firmly vowed to actively promote arrogance of trying to impose rigid
human rights around the world among American conceptions of government
both its allies and enemies. In issuing and social policy on other nations. But
its annual report on human rights, the in its soft-pedalling of human rights, it
Reagan administration has said it has abandoned the very people who
would seek an active human rights look to the United States as a symbol of
policy. One hopes the statement con- hope.
tains more substance than rhetoric. The United States needs an active
Not surprisingly, the 1,300-page policy using economic aid and
report to Congress detailed brutal diplomatic influence as leverage to
violations in dozens of nations around gain reform. This policy would work
the world. As usual, the report concen- best in such nations as Guatemala and
trated heavily on nations generally an- El Salvador where U.S. aid carries a
tagonistic to U.S. interests. But com- lot of weight and where past abuses
pared to past Reagan administration have been rampant.
reports, which cursorily discussed As the report states, torture and
violations in El Salvador, Brazil, and brutality continue to be common forms
South Africa - with whom Reagan is of political control practiced by nations
trying to improve relations - this around the world. In no way can the
year's report gave more serious atten- United States have a very large effect
tion to problems in friendly nations. in reducing that violence. But so far,
Could this represent a change in among the nations with which the
policy? Probably not, but it does United States can have the most in-
represent a change in tone and perhaps fluence, it has preferred not to make
a willingness by the administration to waves instead of pursuing a more for-
see that the United States can pursue ceful human rights policy. Unless that
an active policy without alienating im- policy changes, next year's report will
portant friends. be even more discouraging.



\ /





Daily guilty of 'bald overstatement

To the Daily:
Your headline on Michigan
athletics certainly caught my
eye. ("'M athletics: Out of con-
trol/Ex-Big Ten rep. assails
Canham," Daily, Feb. 8). "Out
of control" and "assails" are
powerful words. Unfortunately,
they do not fit the article. Are

University athletics actually out
of control? Who says so-Anton?
Canham? All or some of the
members of the Board in Control
of Intercollegiate Athletics?
Your headline is a bald over-
I certainly do not get the im-
pression from reading the article

that Prof. Anton is "assailing"
Canham. Is he really "beating
down resistance by repeated
blows, shots, thrusts, etc.,"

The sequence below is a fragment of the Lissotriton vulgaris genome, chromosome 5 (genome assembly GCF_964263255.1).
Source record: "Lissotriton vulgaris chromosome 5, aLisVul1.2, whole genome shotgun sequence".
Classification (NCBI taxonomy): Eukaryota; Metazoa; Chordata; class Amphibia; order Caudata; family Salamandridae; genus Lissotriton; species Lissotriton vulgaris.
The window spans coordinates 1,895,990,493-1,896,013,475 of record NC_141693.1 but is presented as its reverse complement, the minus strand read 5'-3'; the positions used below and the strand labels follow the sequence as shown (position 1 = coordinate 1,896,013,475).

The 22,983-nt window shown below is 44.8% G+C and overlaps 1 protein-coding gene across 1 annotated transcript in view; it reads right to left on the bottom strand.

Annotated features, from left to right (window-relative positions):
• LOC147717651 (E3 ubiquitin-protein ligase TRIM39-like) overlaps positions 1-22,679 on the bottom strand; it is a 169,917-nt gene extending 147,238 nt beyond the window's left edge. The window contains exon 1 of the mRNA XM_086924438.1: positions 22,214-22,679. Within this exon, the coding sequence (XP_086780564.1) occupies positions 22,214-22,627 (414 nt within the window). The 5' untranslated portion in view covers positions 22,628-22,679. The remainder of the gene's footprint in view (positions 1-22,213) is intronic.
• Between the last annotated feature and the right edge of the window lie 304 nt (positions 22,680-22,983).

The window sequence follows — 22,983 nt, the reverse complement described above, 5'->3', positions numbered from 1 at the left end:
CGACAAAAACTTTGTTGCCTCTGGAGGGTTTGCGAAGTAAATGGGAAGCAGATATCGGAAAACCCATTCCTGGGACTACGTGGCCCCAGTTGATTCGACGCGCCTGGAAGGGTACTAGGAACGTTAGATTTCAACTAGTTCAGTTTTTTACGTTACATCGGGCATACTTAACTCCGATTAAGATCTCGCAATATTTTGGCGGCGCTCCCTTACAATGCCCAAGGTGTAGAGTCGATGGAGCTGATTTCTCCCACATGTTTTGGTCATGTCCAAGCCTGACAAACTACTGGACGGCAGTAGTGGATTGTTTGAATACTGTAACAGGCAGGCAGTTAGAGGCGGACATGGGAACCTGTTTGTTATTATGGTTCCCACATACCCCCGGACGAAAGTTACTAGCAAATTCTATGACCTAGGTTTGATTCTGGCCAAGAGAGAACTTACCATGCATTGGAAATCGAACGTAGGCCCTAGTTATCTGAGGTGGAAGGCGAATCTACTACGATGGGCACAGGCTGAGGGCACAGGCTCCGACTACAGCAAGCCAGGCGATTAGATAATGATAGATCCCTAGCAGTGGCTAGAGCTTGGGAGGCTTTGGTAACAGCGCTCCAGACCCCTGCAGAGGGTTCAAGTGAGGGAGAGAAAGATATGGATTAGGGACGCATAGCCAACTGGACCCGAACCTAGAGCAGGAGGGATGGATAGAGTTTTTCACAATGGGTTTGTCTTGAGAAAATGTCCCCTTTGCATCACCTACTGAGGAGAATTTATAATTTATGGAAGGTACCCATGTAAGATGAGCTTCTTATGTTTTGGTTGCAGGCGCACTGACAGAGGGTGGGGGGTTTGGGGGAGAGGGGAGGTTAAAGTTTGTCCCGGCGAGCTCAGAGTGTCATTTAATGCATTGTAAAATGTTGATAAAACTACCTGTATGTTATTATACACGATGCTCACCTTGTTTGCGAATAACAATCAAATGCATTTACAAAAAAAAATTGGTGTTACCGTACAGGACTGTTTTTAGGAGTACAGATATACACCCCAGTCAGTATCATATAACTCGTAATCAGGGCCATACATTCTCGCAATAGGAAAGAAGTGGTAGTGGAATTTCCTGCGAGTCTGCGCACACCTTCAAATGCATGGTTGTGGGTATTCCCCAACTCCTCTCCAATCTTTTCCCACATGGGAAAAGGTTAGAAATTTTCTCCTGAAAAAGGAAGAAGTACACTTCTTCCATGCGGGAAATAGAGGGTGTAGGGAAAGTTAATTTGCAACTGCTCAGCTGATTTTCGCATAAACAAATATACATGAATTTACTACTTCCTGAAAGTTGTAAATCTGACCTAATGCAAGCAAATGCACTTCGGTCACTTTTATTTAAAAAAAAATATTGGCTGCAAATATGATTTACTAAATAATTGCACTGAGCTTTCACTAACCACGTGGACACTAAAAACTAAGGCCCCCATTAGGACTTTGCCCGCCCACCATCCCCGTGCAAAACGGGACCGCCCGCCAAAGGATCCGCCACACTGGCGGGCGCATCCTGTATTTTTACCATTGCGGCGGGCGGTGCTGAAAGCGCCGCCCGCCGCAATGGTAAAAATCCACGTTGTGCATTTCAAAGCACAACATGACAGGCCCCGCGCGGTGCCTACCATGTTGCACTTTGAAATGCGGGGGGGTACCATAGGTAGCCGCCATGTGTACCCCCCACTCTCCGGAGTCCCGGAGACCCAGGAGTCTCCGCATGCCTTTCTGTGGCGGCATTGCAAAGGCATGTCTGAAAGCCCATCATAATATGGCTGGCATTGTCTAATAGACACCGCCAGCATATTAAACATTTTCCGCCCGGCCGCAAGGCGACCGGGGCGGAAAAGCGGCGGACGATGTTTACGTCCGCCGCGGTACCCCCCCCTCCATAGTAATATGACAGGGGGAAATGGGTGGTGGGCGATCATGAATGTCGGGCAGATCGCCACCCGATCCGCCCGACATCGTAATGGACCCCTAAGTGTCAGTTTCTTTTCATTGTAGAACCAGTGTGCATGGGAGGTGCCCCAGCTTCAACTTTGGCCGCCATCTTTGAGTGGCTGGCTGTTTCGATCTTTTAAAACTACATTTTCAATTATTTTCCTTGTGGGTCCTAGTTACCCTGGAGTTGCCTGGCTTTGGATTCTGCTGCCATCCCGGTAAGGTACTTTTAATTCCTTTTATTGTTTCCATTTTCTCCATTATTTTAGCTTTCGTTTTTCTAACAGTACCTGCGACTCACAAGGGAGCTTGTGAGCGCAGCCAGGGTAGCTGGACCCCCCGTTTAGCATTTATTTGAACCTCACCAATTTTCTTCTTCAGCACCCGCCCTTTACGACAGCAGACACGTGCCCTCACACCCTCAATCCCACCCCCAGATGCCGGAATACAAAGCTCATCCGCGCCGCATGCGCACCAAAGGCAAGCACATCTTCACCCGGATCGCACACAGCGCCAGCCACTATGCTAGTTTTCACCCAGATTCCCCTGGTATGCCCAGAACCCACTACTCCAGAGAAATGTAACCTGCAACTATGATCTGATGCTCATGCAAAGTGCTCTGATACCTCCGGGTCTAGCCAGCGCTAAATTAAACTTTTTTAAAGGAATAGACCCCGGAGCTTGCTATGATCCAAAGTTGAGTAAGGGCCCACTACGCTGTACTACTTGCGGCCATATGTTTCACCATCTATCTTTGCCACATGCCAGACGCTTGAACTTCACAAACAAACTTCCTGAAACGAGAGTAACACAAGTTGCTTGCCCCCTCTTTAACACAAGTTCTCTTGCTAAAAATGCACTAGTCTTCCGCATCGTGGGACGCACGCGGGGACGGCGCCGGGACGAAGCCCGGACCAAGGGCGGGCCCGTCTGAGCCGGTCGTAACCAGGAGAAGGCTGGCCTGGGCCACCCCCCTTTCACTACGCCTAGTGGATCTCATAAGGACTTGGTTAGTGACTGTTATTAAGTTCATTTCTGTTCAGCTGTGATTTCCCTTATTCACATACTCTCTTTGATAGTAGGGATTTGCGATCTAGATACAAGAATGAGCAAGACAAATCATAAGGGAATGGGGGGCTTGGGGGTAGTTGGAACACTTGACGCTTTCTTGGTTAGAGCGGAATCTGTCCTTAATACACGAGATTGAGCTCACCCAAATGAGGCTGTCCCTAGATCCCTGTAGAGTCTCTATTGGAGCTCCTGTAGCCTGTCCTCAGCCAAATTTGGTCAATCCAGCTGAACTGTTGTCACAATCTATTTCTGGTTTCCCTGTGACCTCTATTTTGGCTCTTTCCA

(Webster) or is he merely
voicing some personal concerns?
Your headline is inflammatory.

The more you tolerate
misleading and/or inaccurate
headlines, the more the
credibility of the Daily is
-Eugene Nissen
February 8

1'~'ec OF Th

... and misquotation_6

.. . and poor taste

To the Daily:
I am sad to see the Daily join
the trend of blaming the
Japanese for the poor U.S.
economy. The Sinclair cartoon
(Daily, Feb. 3) suggesting that
Congress "Nakasone" was not
only in poor taste, it was simply
Over half of the Sony
televisions sold in the United
States are manufactured in
California and Connecticut. Most
of the American brands, in-

cluding Sears and J.C. Penny,
are made overseas.
Sony was one of the first
Japanese manufacturers to build
in the U.S. for the U.S. market. If
you really have such a hangup
about foreign imports, don't buy
Perhaps the Daily can tell me
what non-Japanese 35 mm
cameras you use. I won't hold
my breath waiting.
-Kenneth Latta
February 3

To the Daily:
Your misquotations are har-
mful. You have twice obtained
interviews with me and other
members of the humanities
department of the College of
Engineering during its current
review. After the first interview I
found myself cited as slanting my
courses "to Freud and Marx...the
area engineers are interested
(in)" (Daily, Oct. 19). This ab-
surd misquotation stood all by it-
self and represented a 20 minute
telephone interview.
The second time you came

around in person and intervieW ed
me for another 20 minutes. The
result? Your article "Where
should engineers study
English?" (Daily, Feb. 6) Has
me say, "Engineers have little
interest in literature." I never
said that nonsense either. I d
say, of course, that engineers ap-
proach the literary classics with
a healthy skepticism and that's
why it is a real challenge to teach
-Prof. David Hughes
February 9

QCrm a i